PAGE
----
James O. Sikes, Charlton County's Sheriff
Charlton County Herald
By R. Ward Harrison, Editor
May 12, 1950
James O. Sikes, Charlton County’s veteran sheriff, who is known to his friends as “Jim”, is a native of Emanuel County, Ga. where he was born in 1890. He has been a resident of Charlton County since early youth coming here with his parents in 1907. His early years here were spent in the Newell community where his father was engaged in the naval stores industry. He attended the public schools of the county in the days of the one-teacher country schools.
His parents, Mr. and Mrs. J.H. Sikes, both now deceased, came to Georgia from Kershaw County, South Carolina. His father carried on extensive naval stores operations at Newell for several years, being one of the leading men of the community. After retiring from this business he moved to Hoboken, Brantley County, where he resided at the time of his death.
A member of a family of two brothers and two sisters, J.O. Sikes now has one brother, W.T. Sikes who resides at Miami. A sister, Mrs. A.A. Allen, also lives in Florida.
Soon after his marriage to Miss Estelle Gowen, daughter of Mr. and Mrs. G.R. Gowen, Sr. of this city, Mr. and Mrs. Sikes went to Melbourne, Fla. to make their home where he had a position with the Sun Oil Co. In 1926, after living at Melbourne for only a short time, Mrs. Sikes was severely injured in an auto accident which caused them to move back to Folkston to live.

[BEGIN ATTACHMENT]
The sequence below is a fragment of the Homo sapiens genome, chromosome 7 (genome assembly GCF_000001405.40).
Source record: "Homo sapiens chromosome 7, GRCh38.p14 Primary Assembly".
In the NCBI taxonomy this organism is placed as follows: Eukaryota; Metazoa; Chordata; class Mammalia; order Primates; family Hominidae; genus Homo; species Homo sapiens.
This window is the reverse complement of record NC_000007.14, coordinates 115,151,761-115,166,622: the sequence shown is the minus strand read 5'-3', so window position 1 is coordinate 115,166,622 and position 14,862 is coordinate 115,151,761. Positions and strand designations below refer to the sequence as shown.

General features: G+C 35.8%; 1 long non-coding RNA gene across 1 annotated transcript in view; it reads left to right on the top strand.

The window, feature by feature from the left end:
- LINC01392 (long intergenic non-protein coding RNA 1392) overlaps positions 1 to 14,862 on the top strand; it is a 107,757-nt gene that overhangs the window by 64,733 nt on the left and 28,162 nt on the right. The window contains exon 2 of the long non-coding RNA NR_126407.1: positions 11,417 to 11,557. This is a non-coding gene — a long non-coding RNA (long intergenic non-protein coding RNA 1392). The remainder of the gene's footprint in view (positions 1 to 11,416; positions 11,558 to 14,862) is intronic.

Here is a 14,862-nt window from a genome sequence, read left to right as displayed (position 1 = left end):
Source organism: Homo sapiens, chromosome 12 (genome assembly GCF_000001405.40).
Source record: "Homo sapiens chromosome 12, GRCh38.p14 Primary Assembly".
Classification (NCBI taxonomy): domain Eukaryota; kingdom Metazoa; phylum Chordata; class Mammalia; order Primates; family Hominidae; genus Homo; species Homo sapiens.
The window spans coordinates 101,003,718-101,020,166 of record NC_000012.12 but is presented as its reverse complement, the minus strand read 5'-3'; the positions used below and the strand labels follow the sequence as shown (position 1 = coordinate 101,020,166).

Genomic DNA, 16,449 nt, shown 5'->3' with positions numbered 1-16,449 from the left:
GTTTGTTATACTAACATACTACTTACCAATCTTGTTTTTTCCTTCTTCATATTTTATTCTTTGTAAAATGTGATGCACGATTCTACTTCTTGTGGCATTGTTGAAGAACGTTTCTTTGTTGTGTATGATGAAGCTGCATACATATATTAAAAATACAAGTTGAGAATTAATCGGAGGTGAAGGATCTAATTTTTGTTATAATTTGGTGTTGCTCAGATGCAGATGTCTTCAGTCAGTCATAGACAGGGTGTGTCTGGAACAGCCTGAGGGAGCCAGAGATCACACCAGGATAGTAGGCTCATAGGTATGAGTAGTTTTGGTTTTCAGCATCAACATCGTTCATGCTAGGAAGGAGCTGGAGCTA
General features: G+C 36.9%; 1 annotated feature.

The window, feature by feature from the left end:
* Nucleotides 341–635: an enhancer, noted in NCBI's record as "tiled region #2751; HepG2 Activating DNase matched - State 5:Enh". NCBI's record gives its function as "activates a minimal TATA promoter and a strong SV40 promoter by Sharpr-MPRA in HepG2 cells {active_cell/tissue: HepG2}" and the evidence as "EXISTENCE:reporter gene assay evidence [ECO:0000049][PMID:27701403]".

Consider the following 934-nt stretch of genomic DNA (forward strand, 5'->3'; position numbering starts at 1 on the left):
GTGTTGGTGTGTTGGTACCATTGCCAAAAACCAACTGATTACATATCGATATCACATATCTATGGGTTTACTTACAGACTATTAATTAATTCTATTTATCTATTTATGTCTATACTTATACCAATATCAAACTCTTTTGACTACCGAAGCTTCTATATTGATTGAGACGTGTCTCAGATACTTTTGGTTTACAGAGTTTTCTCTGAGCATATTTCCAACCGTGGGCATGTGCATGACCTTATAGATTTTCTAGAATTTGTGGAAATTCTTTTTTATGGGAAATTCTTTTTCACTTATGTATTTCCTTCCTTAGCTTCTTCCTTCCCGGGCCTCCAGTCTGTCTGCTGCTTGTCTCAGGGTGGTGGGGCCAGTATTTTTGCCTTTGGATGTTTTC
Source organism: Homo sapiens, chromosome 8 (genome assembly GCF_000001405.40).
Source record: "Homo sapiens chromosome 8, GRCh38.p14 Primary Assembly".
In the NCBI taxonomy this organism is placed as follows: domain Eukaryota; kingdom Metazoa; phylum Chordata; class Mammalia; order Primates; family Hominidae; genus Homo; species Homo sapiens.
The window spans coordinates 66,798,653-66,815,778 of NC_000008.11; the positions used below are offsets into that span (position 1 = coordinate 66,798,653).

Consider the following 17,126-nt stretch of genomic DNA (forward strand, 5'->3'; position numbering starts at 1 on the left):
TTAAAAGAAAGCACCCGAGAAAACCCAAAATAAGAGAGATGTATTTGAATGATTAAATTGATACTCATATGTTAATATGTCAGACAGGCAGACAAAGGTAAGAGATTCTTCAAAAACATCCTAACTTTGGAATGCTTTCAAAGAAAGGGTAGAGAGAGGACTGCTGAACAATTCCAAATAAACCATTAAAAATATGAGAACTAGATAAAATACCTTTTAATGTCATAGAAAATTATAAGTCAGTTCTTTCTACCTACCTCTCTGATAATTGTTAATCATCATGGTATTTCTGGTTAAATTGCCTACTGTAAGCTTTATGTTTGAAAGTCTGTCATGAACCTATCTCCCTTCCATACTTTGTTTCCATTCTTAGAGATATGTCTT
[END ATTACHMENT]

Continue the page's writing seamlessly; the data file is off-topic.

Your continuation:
Shortly after their return here Mr. Sikes was appointed to the position of County policeman. That was in the hectic rum-running days of prohibition when liquor cars crowded the highways like a circus parade. At first Officer Sikes was mounted on a motorcycle which snorted up and down the roads from daylight to dark and he was often into the hours of night on the trail of the liquor haulers. Later he was provided with an automobile with which to carry on his duties as a traffic officer and general county policeman, making things so hot for the rum-runners that they began to detour around the county in the final days of prohibition.
Mr. Sikes continued on the job as county policeman until 1932 when he was elected as Sheriff of Charlton County. He has been re-elected to this important office without a break up to the present time, now being one of the county’s oldest officers in years of service to his credit. During Sheriff Sikes’ long tenure Charlton has become widely known as one of the state’s most crime-free county with its Superior Court hardly ever lasting longer than one day.